A stateless entity is a business entity that is organized under the laws of a particular country but that is not tax resident in any jurisdiction. A stateless entity may be the UPE of an MNE group; however, for all other purposes of the CbC report (Tables 1, 2 and 3), all financial and other data should be aggregated under the ‘X5’ (stateless) tax jurisdiction of residence.

Meaning of revenues

Revenues

…Revenues should be interpreted in the broadest possible sense to include income from sales of inventory and properties, services, royalties, interest, premiums and any other amounts. Payments received from other CEs that are treated as dividends in the payor’s tax jurisdiction should be excluded. …

“Revenues-Related Party” should be read as the aggregate amount of revenues generated from transactions between constituent entities listed in Table 2, for each relevant tax jurisdiction. The financial results of all intercompany transactions within the same jurisdiction must be aggregated and not consolidated.

29 November 2016 CTF Roundtable Q. 9, 2016-0669801C6 - BEPS Action Item 13

no requirement to produce a Local or Master File

CRA indicated that BEPS Action Item 13 had been dealt with by the introduction of proposed s. 233.8 (respecting country-by-country reporting), which does not include a requirement to produce a Local File or a Master File and has no direct relation to s. 247 (including the contemporaneous documentation requirement in s. 247(4)). CRA stated that Action 13 thus has not altered its criteria regarding whether a taxpayer has made reasonable efforts to determine and use arm’s length transfer pricing.

Locations of other summaries Wordcount
Tax Topics - Income Tax Act - Section 247 - New - Subsection 247(4) BEPS 13 has no effect on the s. 247 documentation requirements 115

Subsection 233.8(6)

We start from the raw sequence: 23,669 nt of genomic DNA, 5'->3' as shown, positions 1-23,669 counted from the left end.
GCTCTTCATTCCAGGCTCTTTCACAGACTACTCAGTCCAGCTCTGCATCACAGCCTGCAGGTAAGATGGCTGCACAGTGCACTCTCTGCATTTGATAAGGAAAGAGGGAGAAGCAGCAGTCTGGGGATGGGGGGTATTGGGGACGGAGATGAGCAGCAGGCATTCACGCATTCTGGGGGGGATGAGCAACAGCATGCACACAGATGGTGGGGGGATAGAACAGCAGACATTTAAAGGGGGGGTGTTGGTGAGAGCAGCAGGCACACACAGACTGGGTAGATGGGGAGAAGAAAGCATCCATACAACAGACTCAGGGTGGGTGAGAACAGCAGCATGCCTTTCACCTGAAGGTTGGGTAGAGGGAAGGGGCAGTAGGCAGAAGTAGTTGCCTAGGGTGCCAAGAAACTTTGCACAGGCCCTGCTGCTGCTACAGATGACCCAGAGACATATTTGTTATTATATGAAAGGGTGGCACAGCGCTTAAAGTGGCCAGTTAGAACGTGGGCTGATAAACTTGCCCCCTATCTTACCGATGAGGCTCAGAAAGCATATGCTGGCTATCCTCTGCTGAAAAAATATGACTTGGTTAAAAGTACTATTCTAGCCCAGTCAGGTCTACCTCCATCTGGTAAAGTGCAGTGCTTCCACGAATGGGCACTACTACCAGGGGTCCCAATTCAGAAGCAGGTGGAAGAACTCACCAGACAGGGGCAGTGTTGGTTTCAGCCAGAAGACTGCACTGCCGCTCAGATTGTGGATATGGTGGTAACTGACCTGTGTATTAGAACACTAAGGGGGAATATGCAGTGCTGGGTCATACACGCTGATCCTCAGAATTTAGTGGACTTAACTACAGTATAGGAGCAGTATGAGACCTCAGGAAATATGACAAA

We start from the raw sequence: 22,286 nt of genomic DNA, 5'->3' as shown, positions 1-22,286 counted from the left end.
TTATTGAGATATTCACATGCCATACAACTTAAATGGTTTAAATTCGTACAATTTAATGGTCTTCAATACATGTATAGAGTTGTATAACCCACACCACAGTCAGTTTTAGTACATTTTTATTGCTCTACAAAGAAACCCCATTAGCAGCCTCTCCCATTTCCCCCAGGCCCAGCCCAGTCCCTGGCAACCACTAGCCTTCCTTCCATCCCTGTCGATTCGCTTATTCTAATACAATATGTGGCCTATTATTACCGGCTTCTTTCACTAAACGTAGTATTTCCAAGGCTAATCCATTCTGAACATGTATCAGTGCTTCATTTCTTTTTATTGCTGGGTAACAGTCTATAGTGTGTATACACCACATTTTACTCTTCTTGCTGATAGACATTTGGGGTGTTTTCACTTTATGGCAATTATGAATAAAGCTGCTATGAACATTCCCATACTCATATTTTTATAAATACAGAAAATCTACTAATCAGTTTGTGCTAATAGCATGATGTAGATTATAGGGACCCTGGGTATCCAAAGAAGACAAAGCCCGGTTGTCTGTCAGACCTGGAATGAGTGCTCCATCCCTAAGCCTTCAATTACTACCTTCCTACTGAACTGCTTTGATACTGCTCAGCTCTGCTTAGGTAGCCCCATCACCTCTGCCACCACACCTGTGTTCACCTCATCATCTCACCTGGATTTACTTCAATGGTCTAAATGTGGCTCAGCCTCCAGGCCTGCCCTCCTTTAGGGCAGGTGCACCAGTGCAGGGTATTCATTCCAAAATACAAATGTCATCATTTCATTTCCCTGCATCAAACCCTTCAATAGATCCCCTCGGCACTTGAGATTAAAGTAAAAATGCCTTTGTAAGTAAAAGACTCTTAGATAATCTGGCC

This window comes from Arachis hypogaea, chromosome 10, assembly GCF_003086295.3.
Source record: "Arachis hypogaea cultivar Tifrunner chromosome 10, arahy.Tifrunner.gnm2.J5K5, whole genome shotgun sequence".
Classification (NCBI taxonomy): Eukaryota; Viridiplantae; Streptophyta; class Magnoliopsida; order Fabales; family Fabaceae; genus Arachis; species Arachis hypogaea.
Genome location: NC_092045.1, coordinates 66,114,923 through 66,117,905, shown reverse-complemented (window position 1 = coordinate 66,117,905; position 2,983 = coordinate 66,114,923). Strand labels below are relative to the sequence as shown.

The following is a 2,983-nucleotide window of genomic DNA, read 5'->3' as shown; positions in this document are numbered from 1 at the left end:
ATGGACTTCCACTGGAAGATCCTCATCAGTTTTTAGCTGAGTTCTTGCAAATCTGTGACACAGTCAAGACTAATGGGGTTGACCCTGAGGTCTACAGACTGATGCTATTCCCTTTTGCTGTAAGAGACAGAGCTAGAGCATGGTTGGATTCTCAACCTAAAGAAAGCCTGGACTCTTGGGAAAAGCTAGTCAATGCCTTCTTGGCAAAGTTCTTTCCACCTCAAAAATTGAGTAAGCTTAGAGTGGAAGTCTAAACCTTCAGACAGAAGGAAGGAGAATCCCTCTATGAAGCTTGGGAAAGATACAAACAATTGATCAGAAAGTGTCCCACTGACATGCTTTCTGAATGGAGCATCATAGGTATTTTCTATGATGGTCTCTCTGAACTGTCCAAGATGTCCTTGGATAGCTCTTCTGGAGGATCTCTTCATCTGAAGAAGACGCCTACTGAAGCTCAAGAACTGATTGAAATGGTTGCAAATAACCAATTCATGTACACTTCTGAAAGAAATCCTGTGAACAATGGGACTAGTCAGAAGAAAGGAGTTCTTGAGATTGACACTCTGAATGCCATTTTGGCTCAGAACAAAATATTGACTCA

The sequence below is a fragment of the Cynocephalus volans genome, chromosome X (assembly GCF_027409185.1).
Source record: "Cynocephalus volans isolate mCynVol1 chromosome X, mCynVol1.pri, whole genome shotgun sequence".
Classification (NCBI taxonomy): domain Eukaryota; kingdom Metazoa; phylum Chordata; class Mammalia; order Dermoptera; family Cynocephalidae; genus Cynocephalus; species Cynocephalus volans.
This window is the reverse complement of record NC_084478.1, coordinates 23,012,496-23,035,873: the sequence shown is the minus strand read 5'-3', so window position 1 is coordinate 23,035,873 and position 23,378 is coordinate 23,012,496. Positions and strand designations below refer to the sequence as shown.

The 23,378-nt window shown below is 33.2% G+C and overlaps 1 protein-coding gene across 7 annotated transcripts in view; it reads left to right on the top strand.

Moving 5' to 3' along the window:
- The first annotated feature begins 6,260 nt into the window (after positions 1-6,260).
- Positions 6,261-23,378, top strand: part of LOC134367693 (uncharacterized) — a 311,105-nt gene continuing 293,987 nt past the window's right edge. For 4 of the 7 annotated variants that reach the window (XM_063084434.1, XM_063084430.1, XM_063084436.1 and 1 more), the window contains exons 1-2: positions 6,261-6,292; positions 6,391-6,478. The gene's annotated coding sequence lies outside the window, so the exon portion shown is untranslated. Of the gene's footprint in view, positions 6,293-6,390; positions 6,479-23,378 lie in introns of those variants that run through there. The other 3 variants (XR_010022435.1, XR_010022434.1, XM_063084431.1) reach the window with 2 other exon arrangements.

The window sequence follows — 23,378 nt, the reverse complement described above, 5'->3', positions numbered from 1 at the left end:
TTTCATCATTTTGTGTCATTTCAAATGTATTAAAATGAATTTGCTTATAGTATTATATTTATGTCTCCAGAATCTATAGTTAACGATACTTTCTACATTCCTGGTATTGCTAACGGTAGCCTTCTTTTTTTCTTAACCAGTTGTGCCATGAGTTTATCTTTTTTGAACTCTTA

Administrative Policy

RC4651 “Guidance on Country-By-Country Reporting in Canada” 23 November 2018

Canadian constituent entity (CE) cannot be surrogate parent entity (SPE) of Canadian ultimate parent entity (UPE)

Reporting Entity

The reporting entity is the CE that, by virtue of domestic law in its jurisdiction of tax residence, files the CbC Report in its capacity to do so on behalf of the MNE Group.
Note: on the RC4649, the reporting entity is either:
• the UPE
• an SPE – a Canadian CE that has been designated as a surrogate parent of a foreign UPE. Note: A Canadian CE cannot be designated as an SPE of a Canadian UPE
• a CE, in cases of a local filing requirement

Filing obligations of Canadian CE that is SPE

Obligations of a surrogate parent entity in Canada

A CE resident in Canada that is appointed as an SPE of a foreign UPE is subject to filing requirements as if that entity were a UPE in Canada. In particular, subsection 233.8(1) of the Act defines an SPE as a CE of an MNE group that has been appointed by the MNE group — in substitution for the UPE — to file the CbC report on behalf of the MNE group, if one or more of the conditions in subparagraph 233.8(3)(b)(ii) applies (i.e., the conditions for the secondary reporting mechanism to apply).

The CE resident in Canada, which is appointed as an SPE, must notify the CRA, at the time filing, that it is filing as the SPE on behalf of the UPE of the MNE group.
An SPE in Canada may file the CbC Report in a format that is already prepared by the UPE, provided that the report is substantially similar to the RC4649 and is the CbC report that is required to be filed in a jurisdiction other than Canada.